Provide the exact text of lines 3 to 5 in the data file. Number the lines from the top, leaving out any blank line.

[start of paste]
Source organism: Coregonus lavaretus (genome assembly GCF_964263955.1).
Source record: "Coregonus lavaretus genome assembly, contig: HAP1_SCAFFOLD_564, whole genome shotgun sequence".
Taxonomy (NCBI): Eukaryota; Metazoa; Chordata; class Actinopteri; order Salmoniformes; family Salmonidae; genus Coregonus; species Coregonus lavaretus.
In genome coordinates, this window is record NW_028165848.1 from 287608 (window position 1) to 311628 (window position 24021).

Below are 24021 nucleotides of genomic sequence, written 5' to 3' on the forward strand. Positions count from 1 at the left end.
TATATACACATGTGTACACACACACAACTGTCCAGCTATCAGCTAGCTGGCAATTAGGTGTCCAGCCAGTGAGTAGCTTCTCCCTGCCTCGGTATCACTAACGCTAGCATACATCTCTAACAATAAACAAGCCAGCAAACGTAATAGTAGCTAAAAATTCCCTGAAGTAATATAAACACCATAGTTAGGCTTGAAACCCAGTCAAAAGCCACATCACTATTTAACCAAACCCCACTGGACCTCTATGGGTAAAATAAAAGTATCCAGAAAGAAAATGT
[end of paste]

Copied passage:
Taxonomy (NCBI): Eukaryota; Metazoa; Chordata; class Actinopteri; order Salmoniformes; family Salmonidae; genus Coregonus; species Coregonus lavaretus.
In genome coordinates, this window is record NW_028165848.1 from 287608 (window position 1) to 311628 (window position 24021).

Below are 24021 nucleotides of genomic sequence, written 5' to 3' on the forward strand. Positions count from 1 at the left end.